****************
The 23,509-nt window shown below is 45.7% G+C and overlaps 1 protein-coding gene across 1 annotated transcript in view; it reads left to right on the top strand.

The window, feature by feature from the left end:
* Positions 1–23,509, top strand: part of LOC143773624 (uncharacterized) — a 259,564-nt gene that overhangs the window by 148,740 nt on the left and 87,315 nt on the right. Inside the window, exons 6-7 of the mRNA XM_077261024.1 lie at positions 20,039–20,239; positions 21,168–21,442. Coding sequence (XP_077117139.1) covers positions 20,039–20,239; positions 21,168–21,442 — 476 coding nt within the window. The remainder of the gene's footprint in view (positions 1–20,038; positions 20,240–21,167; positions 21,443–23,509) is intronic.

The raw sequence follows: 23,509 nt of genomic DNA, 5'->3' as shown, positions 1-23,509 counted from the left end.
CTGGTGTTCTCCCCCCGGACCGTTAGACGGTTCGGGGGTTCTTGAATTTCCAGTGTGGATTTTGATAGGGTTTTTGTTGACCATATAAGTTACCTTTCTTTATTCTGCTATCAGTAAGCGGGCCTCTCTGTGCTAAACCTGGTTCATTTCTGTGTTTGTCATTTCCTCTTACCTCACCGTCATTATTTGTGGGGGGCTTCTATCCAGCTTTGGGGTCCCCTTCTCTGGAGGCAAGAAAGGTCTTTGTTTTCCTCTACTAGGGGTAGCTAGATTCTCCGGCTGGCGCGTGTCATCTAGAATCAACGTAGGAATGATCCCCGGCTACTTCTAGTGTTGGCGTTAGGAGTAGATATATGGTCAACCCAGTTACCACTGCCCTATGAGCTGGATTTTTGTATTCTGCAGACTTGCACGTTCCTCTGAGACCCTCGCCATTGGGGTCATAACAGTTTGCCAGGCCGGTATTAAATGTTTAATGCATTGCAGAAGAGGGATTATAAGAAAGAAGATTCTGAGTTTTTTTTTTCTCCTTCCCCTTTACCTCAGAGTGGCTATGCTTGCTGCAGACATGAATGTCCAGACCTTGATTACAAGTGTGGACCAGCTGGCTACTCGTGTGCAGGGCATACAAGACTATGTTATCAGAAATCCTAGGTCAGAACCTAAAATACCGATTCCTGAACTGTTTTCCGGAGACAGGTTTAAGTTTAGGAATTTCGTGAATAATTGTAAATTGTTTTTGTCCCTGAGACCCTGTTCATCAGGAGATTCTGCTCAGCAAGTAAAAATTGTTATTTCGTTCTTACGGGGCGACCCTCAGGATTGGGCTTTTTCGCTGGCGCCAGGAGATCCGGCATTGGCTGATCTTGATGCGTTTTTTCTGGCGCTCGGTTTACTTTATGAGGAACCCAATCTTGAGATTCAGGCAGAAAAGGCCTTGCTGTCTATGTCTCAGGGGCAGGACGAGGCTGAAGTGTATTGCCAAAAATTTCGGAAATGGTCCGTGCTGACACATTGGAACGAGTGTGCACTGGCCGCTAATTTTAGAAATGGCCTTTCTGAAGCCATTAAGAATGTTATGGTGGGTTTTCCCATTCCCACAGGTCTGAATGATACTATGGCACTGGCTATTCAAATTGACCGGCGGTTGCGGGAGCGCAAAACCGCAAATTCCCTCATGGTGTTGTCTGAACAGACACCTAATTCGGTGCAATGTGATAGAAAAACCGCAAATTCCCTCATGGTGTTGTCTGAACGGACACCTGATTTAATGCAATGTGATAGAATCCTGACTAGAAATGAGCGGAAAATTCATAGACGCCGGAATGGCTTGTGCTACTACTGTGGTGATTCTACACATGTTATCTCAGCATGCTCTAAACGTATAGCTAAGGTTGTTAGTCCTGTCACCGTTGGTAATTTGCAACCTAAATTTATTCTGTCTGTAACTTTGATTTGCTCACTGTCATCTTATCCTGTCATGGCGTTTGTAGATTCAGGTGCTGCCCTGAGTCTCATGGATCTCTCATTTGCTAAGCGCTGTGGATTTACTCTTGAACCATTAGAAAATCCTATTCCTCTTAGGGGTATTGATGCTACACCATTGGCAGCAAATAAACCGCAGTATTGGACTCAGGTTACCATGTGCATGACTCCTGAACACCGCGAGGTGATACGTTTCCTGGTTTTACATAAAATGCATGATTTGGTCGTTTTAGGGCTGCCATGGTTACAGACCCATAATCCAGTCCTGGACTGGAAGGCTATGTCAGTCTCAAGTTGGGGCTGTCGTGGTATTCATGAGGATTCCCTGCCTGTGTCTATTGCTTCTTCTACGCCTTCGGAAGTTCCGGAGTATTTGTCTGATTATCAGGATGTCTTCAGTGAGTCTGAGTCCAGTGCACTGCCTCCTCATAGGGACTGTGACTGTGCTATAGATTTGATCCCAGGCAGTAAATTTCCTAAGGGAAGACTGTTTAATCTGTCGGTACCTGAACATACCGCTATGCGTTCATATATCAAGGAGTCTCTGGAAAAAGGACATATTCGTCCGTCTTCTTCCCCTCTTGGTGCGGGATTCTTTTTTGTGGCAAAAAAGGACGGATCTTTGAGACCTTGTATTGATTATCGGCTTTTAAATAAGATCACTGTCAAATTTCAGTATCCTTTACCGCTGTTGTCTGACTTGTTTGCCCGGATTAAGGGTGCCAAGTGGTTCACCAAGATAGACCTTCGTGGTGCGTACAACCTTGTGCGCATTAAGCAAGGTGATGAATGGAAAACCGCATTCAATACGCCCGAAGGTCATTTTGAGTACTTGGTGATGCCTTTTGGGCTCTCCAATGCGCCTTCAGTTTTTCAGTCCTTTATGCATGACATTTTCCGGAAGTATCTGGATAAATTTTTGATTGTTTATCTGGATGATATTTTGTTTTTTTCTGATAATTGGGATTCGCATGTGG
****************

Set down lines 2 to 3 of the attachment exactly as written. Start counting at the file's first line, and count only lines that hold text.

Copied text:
The window, feature by feature from the left end:
* Positions 1–23,509, top strand: part of LOC143773624 (uncharacterized) — a 259,564-nt gene that overhangs the window by 148,740 nt on the left and 87,315 nt on the right. Inside the window, exons 6-7 of the mRNA XM_077261024.1 lie at positions 20,039–20,239; positions 21,168–21,442. Coding sequence (XP_077117139.1) covers positions 20,039–20,239; positions 21,168–21,442 — 476 coding nt within the window. The remainder of the gene's footprint in view (positions 1–20,038; positions 20,240–21,167; positions 21,443–23,509) is intronic.